Jane Eyre and Helen Huntingdon: Making their Ways to Domestic Happiness

Main Article Content

Pisuda Promsuttirak


This paper examines the narratives of Charlott Brontë’s Jane Eyre and Ann Brontë’s The Tenant of Wildfell Hall in terms of the female protagonist’s progress towards their domestic happiness. Both novels end with the positive future prospect for the heroines after their marriage. However, in addition to this common feature, this study finds that the protagonists share quite similar vital experiences as the narrative progresses. As these experiences operate as the way by which the protagonists attain their domestic joy and as the stimulators of such ending, the paper will discuss in detail the experiences in terms of the heroines’ self-assertion and moral struggle, the influence of death on life, and the heroines’ contributive actions.


Download data is not yet available.

Article Details

Author Biography

Pisuda Promsuttirak

Pisuda Promsuttirak is Lecturer of English at School of Humanities and Tourism Management, Bangkok University. She obtained her first degree in English from the Faculty of Arts, Chulalongkorn University and an MA in English Literature from University of Leeds, UK.


Brontë, Anne, The Tenant of Wildfell Hall, ed. by Herbert Rosengarten (Oxford: Oxford University Press, 2008).

Brontë, Charlotte, Jane Eyre, ed. by Erica Jong (New York: Signet Classic, 1997).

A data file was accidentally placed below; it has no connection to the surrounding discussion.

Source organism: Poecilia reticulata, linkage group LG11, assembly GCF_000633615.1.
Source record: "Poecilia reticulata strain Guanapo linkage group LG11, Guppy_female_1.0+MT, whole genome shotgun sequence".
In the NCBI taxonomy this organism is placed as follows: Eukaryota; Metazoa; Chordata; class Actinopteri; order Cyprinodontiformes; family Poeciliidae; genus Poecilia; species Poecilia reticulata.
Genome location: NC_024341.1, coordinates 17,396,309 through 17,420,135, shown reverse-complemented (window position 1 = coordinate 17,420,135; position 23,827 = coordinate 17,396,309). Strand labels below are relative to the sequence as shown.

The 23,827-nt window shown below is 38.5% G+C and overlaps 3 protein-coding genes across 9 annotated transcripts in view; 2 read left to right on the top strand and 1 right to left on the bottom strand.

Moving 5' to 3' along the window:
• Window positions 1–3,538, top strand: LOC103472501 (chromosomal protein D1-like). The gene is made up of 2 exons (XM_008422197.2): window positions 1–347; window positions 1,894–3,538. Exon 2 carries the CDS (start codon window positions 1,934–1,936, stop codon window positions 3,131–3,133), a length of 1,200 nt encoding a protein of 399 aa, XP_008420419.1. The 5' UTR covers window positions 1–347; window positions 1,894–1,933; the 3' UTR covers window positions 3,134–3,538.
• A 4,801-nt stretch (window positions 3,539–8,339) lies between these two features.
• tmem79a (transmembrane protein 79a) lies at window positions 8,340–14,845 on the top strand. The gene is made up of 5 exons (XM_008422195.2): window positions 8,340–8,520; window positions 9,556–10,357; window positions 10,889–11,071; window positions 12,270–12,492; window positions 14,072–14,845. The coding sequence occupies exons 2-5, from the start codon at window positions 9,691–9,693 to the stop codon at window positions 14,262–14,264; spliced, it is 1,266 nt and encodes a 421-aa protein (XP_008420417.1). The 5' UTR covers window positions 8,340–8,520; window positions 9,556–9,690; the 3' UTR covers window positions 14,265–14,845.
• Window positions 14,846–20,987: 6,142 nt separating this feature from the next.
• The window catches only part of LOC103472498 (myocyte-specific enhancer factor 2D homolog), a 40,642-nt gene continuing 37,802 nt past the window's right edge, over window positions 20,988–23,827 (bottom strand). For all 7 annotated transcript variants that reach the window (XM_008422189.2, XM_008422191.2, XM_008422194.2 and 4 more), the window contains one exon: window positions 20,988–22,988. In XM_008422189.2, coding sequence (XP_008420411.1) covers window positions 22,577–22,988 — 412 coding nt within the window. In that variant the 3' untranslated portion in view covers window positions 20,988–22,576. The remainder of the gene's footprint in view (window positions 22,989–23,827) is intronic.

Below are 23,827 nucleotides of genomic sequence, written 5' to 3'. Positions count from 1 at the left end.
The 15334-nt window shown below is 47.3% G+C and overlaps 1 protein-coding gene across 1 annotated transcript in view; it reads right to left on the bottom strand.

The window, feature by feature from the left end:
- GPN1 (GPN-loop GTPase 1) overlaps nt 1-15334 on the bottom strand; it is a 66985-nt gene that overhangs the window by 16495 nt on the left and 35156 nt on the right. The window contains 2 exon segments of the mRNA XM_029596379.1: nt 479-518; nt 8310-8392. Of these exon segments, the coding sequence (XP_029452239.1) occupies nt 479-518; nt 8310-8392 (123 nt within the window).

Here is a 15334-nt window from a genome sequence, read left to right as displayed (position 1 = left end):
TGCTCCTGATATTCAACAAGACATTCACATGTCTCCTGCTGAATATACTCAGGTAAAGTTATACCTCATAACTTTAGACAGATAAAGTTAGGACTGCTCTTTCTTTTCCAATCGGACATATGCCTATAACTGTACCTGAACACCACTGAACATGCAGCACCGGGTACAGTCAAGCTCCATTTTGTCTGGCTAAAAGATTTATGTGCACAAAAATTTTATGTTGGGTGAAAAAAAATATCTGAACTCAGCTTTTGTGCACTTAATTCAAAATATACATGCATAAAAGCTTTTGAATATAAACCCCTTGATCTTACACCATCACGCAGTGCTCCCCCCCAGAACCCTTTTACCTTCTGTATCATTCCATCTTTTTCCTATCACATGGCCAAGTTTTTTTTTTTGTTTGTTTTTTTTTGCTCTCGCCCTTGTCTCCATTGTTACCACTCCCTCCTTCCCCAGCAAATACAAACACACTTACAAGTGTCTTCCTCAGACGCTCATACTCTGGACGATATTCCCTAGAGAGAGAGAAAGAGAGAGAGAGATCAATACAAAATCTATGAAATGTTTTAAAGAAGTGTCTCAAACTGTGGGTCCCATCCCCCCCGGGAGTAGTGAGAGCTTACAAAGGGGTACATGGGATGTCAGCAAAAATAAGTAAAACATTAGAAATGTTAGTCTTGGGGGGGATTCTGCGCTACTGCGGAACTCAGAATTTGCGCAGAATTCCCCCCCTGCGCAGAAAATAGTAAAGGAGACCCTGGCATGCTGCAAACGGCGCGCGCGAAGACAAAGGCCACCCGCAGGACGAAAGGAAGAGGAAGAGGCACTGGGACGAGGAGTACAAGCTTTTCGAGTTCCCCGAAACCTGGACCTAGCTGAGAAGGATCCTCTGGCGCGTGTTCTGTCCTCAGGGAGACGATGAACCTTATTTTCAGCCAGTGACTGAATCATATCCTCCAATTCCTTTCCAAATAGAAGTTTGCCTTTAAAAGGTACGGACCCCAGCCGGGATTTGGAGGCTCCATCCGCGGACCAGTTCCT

Eagleton, Terry, Myths of Power: A Marxist Study of the Brontës (Basingstoke: Macmillan, 1975).

Harrison, Ada, and Derek Stanford, Anne Brontë: Her Life and Work (London: Methuen & Co., 1959).

Matus, Jill, ”Strong family likeness”: Jane Eyre and The Tenant of Wildfell Hall’, in The Cambridge Companion to the Brontës, ed. by Heather Glen (Cambridge: Cambridge University Press, 2002), pp. 99-121 .

Purchase, Sean, Key Concepts in Victorian Literature (Basingstoke: Palgrave Macmillan, 2006).

Shuttleworth, Sally, Charlotte Brontë and Victorian Psychology (Cambridge: Cambridge University Press, 1996).

Colón, Christine, ‘Beginning Where Charlotte Left Off: Visions of Community in Anne Brontë’s The Tenant of Wildfell Hall’, Brontë Studies, 33 (March 2008), 20-29 [accessed 27 December 2010].

Heiniger, Abigail, ‘The Faery and the Beast’, Brontë Studies, 31 (March 2006), 23-29 [accessed 30 December 2010].

Lin, Lidan, ‘Voices of Subversion and Narrative Closure in Anne Brontë’s The Tenant of Wildfell Hall’, Brontë Studies, 27 (July 2002), 131-137
[accessed 27 December 2010].

Senf, Carol A., ‘The Tenant of Wildfell Hall: Narrative Silences and Questions of Gender’, College English, 52 (1990), 446-456 [accessed 29 December 2010].